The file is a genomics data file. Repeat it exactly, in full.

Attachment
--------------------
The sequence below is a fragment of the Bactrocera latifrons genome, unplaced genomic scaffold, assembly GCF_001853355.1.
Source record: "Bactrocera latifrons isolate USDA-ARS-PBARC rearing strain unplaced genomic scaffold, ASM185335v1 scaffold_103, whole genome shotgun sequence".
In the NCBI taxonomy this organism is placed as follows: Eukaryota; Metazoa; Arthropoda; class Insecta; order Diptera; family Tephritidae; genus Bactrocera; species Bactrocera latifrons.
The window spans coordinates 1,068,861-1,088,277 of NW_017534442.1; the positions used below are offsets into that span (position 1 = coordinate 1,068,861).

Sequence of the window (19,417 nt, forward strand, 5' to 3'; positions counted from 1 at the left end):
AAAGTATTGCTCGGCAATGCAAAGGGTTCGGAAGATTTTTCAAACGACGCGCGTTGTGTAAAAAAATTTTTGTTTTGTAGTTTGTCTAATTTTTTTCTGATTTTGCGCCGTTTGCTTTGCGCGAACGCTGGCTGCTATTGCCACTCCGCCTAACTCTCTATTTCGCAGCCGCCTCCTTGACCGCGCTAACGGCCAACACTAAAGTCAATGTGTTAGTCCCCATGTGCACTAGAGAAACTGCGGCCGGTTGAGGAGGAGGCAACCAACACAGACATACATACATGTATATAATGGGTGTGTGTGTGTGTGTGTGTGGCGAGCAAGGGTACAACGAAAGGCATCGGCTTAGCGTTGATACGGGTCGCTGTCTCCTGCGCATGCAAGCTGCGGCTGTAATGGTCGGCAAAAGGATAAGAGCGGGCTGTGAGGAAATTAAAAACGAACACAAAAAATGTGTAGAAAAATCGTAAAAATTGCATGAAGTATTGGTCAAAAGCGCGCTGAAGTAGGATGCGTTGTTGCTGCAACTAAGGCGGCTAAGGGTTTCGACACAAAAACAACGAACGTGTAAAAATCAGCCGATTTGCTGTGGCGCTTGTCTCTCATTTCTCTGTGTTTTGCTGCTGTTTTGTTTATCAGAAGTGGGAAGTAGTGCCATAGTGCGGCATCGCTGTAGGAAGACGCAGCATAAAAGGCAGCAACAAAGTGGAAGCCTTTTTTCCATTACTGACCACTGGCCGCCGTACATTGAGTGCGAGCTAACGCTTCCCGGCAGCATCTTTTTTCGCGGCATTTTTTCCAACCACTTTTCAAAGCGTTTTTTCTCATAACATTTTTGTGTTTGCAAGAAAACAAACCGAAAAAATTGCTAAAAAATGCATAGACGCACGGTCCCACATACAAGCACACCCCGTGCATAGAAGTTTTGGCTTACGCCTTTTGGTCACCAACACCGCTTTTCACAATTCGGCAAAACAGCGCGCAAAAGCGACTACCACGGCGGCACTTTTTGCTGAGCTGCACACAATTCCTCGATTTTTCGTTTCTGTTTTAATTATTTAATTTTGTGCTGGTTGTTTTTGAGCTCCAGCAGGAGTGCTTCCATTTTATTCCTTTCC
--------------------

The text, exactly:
The sequence below is a fragment of the Bactrocera latifrons genome, unplaced genomic scaffold, assembly GCF_001853355.1.
Source record: "Bactrocera latifrons isolate USDA-ARS-PBARC rearing strain unplaced genomic scaffold, ASM185335v1 scaffold_103, whole genome shotgun sequence".
In the NCBI taxonomy this organism is placed as follows: Eukaryota; Metazoa; Arthropoda; class Insecta; order Diptera; family Tephritidae; genus Bactrocera; species Bactrocera latifrons.
The window spans coordinates 1,068,861-1,088,277 of NW_017534442.1; the positions used below are offsets into that span (position 1 = coordinate 1,068,861).

Sequence of the window (19,417 nt, forward strand, 5' to 3'; positions counted from 1 at the left end):
AAAGTATTGCTCGGCAATGCAAAGGGTTCGGAAGATTTTTCAAACGACGCGCGTTGTGTAAAAAAATTTTTGTTTTGTAGTTTGTCTAATTTTTTTCTGATTTTGCGCCGTTTGCTTTGCGCGAACGCTGGCTGCTATTGCCACTCCGCCTAACTCTCTATTTCGCAGCCGCCTCCTTGACCGCGCTAACGGCCAACACTAAAGTCAATGTGTTAGTCCCCATGTGCACTAGAGAAACTGCGGCCGGTTGAGGAGGAGGCAACCAACACAGACATACATACATGTATATAATGGGTGTGTGTGTGTGTGTGTGTGGCGAGCAAGGGTACAACGAAAGGCATCGGCTTAGCGTTGATACGGGTCGCTGTCTCCTGCGCATGCAAGCTGCGGCTGTAATGGTCGGCAAAAGGATAAGAGCGGGCTGTGAGGAAATTAAAAACGAACACAAAAAATGTGTAGAAAAATCGTAAAAATTGCATGAAGTATTGGTCAAAAGCGCGCTGAAGTAGGATGCGTTGTTGCTGCAACTAAGGCGGCTAAGGGTTTCGACACAAAAACAACGAACGTGTAAAAATCAGCCGATTTGCTGTGGCGCTTGTCTCTCATTTCTCTGTGTTTTGCTGCTGTTTTGTTTATCAGAAGTGGGAAGTAGTGCCATAGTGCGGCATCGCTGTAGGAAGACGCAGCATAAAAGGCAGCAACAAAGTGGAAGCCTTTTTTCCATTACTGACCACTGGCCGCCGTACATTGAGTGCGAGCTAACGCTTCCCGGCAGCATCTTTTTTCGCGGCATTTTTTCCAACCACTTTTCAAAGCGTTTTTTCTCATAACATTTTTGTGTTTGCAAGAAAACAAACCGAAAAAATTGCTAAAAAATGCATAGACGCACGGTCCCACATACAAGCACACCCCGTGCATAGAAGTTTTGGCTTACGCCTTTTGGTCACCAACACCGCTTTTCACAATTCGGCAAAACAGCGCGCAAAAGCGACTACCACGGCGGCACTTTTTGCTGAGCTGCACACAATTCCTCGATTTTTCGTTTCTGTTTTAATTATTTAATTTTGTGCTGGTTGTTTTTGAGCTCCAGCAGGAGTGCTTCCATTTTATTCCTTTCC